Drawing Machine




About: Cheating death for a living, since the day I was born.

How I made my drawing machine, and in the process made artists obsolete. When I first moved into my new studio, I had no important projects looming, and wasn't yet comfortable in the space. I built this "Drawing Machine" so that I could be productive, but not really. I would set it up, turn it on and then read Sculpture Magazine for a while as the machine did its jiggly business. This project was built using junk found around the studio for a cost of $0.00. It utilizes an old power drill with an offset cam in the chuck for motion.

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Step 1: The Machine

Essentially, it's a power drill with an offset cam in the chuck clamped to a box. The cams were made using a hole saw on 1/8 inch copper sheet, with a thick copper stem hard soldered off center. A good deal of flexibility is available in this detail, as a lot of cam configurations can be used. The pics make it pretty clear how the rest of the thing is made. It's not rocket science, it's art.

Step 2: The Stylus

I hot-glued a bunch of pencil leads onto various objects: a super ball, the guts of a baseball, a tennis ball, some rawhide, and to other pencil leads. This is one of the factors that will determine what the finished drawing will look like.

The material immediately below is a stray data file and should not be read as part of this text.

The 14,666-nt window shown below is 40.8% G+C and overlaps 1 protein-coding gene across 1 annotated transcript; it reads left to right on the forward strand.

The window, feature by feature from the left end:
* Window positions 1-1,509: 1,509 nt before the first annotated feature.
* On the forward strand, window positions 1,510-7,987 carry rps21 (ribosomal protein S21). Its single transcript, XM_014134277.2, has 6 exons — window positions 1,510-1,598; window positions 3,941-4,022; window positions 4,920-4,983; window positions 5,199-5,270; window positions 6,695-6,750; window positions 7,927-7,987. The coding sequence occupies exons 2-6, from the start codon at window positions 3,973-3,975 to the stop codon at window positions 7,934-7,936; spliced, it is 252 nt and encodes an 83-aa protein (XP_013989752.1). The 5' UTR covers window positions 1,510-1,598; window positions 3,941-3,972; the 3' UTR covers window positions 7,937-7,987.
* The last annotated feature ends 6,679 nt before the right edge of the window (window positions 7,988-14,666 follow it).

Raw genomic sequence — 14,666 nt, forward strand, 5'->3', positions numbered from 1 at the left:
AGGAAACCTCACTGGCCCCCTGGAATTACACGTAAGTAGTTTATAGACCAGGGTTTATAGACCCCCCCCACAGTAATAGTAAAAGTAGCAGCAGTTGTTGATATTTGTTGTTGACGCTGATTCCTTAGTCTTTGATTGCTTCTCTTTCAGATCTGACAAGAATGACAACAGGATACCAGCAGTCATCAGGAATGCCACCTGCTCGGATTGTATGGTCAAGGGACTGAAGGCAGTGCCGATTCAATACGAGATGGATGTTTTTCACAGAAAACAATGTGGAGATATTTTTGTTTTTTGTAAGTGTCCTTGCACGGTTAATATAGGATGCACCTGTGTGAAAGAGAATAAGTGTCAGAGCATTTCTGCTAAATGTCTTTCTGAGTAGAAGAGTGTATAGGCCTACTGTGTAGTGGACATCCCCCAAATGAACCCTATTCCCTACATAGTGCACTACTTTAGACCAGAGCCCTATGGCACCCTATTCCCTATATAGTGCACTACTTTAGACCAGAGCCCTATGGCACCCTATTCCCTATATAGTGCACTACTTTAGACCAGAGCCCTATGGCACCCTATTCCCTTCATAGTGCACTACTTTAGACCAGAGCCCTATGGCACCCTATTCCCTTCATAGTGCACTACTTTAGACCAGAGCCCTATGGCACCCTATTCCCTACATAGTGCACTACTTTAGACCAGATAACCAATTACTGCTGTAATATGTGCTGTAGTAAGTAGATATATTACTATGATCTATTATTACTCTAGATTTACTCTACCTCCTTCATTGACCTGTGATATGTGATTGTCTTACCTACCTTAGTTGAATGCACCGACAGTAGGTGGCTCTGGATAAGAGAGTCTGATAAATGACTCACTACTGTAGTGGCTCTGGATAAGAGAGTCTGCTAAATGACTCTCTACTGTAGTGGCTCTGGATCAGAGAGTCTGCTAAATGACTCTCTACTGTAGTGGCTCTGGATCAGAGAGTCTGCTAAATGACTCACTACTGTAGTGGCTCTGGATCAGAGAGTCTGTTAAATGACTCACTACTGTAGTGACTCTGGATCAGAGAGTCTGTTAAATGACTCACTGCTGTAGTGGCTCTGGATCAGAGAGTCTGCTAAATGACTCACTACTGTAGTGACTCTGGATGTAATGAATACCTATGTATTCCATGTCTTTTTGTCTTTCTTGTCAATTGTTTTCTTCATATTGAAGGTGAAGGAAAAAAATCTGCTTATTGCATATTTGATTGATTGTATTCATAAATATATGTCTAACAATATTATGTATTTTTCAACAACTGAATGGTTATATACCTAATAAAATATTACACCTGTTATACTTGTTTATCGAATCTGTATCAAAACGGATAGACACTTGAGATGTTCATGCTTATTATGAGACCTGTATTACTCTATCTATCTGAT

Step 3: The Fence

In order to keep the stylus on the paper, a fence must be built on the face of the machine, I simply used some scrap cardboard and duct tape. Modifying this step will also greatly affect the end result. The fence probably shouldn't be too much bigger than the size of the paper, but can allow or restrict the motion of the stylus however you see fit.

Step 4: The Drawings

Once you have everything in place, plug in your drawing machine and marvel at the wonder of the artistic process. The machine can be clamped down to a table, which will restrict the motion of the machine, or it can be let to run free around your shop. Make sure you have adequate extension cord allowance if you opt for the latter, and it's a good idea to check on the little bugger every so often. Mine tended to wedge itself quite firmly under tables if I wasn't careful.